Algorithms in nature 

Integer Study (Drawing from Life), 2021

Fascinated with the planetary phenomenons, artist Jitish Kallat’s exhibition gives the viewers a peek into the galactical forces

Artist Jitish Kallat’s practice is deeply preoccupied with measuring planetary phenomena. He does this through his own self-invented parameters. His work in recent years has often taken the form of studies conducted over defined periods of time that mark interactions between earth’s elements and the forces that constantly reshape it.

His works are on display online at Nature Morte’s Integer Studies. Since 2015, he has been conducting Wind Study (The Hour of the Day of the Month of the Season) drawings that he refers to as the transcript of a conversation between fire and wind. 

From 2016, he began making drawings titled Rain Study (The Hour of the Day of the Month of the Season) using paper overlaid with fast-drying pigment momentarily exposed to rain. 

In the second half of 2020 under constraints imposed by the global lock-down, he carried out Circadian Study (Contact Tracing) as a series of observations of the sun’s cyclical rhythms made by tracing the contours of moving light and shadows cast by fallen twigs. Upon completion, these studies simultaneously take on telescopic and microscopic proportions executed through self-devised studio regimens that Kallat refers to as a “vocabulary of studio rituals”.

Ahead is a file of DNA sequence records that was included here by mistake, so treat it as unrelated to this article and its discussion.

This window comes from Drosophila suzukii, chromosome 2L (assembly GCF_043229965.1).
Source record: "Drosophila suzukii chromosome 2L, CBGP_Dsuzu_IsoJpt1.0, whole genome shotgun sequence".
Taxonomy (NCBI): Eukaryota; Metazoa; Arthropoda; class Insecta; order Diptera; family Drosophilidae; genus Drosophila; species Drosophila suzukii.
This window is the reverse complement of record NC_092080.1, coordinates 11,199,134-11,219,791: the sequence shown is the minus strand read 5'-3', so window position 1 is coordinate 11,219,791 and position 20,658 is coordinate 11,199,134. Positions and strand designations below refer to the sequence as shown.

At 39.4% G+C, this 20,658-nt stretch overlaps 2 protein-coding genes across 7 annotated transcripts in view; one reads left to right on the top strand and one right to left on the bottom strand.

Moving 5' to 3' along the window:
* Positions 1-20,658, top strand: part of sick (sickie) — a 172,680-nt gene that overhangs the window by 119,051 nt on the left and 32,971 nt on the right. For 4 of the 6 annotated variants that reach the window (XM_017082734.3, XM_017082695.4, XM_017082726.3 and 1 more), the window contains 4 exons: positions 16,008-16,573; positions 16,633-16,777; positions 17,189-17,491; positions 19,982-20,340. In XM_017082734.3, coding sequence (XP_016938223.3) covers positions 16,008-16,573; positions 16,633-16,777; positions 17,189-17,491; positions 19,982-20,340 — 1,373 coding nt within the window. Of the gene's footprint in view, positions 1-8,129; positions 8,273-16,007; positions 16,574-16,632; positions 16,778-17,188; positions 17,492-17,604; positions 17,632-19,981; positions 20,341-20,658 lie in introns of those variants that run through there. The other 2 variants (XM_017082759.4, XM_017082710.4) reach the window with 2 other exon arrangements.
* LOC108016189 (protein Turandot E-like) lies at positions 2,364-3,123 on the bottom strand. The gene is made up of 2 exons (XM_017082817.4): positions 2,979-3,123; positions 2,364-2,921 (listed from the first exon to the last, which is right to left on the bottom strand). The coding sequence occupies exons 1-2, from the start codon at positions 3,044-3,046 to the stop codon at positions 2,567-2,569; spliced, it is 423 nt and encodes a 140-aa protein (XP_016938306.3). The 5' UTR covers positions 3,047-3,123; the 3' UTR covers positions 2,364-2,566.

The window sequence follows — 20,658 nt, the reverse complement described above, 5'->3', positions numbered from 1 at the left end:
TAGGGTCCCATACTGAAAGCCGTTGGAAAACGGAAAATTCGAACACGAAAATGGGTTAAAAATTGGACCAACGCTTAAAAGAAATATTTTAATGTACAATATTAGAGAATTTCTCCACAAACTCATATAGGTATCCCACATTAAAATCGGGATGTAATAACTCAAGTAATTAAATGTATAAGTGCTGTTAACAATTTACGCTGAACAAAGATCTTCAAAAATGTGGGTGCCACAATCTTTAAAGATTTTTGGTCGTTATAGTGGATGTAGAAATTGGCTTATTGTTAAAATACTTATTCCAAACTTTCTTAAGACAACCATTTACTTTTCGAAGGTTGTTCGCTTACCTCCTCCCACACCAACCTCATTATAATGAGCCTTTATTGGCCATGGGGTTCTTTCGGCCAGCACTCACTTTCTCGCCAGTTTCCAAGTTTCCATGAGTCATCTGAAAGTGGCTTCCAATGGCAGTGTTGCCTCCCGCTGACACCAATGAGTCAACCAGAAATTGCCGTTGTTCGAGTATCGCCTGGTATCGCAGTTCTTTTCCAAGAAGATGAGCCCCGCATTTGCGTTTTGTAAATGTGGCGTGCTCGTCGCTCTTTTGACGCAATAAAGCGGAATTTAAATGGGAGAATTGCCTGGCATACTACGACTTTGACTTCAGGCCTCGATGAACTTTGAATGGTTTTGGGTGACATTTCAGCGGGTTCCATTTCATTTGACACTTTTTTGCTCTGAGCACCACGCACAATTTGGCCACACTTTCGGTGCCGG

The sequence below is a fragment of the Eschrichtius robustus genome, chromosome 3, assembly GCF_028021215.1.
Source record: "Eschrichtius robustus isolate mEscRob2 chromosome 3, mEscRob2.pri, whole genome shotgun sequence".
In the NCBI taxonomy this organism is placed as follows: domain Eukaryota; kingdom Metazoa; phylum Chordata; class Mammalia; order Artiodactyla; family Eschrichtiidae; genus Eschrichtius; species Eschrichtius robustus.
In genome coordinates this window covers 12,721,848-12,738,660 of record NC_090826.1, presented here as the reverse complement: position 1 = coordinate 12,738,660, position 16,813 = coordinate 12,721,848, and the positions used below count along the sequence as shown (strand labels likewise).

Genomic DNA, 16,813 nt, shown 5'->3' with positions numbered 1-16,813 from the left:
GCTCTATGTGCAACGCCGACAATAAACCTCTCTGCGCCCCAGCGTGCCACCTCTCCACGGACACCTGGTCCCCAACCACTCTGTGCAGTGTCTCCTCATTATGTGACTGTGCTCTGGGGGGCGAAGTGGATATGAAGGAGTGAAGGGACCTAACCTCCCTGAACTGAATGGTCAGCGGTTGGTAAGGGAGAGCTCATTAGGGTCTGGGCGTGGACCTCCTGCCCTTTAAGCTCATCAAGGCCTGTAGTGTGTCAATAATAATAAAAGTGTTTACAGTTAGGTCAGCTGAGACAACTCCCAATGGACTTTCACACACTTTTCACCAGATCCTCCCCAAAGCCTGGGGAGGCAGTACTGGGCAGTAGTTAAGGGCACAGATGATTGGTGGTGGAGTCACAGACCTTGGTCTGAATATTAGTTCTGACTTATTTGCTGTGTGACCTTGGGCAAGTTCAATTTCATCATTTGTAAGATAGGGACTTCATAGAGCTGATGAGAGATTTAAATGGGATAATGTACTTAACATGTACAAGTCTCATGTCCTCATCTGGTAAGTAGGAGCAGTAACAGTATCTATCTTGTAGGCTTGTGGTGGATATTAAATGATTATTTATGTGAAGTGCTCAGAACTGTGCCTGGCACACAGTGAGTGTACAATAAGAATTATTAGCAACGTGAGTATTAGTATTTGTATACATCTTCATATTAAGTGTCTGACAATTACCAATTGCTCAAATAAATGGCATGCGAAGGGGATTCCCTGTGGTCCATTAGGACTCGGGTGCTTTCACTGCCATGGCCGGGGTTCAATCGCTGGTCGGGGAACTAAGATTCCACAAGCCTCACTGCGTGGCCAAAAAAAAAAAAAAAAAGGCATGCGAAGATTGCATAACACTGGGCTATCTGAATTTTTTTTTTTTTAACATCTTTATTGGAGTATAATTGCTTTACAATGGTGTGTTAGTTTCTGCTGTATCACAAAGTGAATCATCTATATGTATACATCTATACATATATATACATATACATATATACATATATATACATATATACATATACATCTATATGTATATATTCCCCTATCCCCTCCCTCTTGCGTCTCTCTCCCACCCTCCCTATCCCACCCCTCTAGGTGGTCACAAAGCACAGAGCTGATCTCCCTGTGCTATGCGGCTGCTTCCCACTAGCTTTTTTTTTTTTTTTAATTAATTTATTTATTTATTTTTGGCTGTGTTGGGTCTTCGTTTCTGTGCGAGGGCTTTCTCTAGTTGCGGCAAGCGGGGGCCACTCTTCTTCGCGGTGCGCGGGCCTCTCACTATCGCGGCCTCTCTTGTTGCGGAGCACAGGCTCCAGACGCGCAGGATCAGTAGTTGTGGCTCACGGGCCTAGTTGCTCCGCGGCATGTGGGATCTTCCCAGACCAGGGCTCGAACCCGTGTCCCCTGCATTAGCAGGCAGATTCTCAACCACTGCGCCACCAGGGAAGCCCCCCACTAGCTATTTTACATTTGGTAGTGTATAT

Over the past months, Kallat has been measuring the planetary present mediated through the algorithmic count of the current world population. Titled Integer Study (Drawing From Life), these studies emerge out of a hyper-abstraction of human lives rendered as numerical figures via big data centres harnessing real-time information from around the world. Since the 1st of January Kallat created one drawing each day carrying a combination of marks and three sets of integers, along with the time-stamp of the moment in the day when they were taken.

“While drawing I feel that the coming together of these numbers, which have a peculiar density of meaning to them, seem like the heaviest elements in the work…and they produce a reflective condition that allows for forms to gradually appear through this triangulation of life: through the tropes of birth, death, and time,”says Kallat

The exhibition is on display at Nature Morte’s website

 

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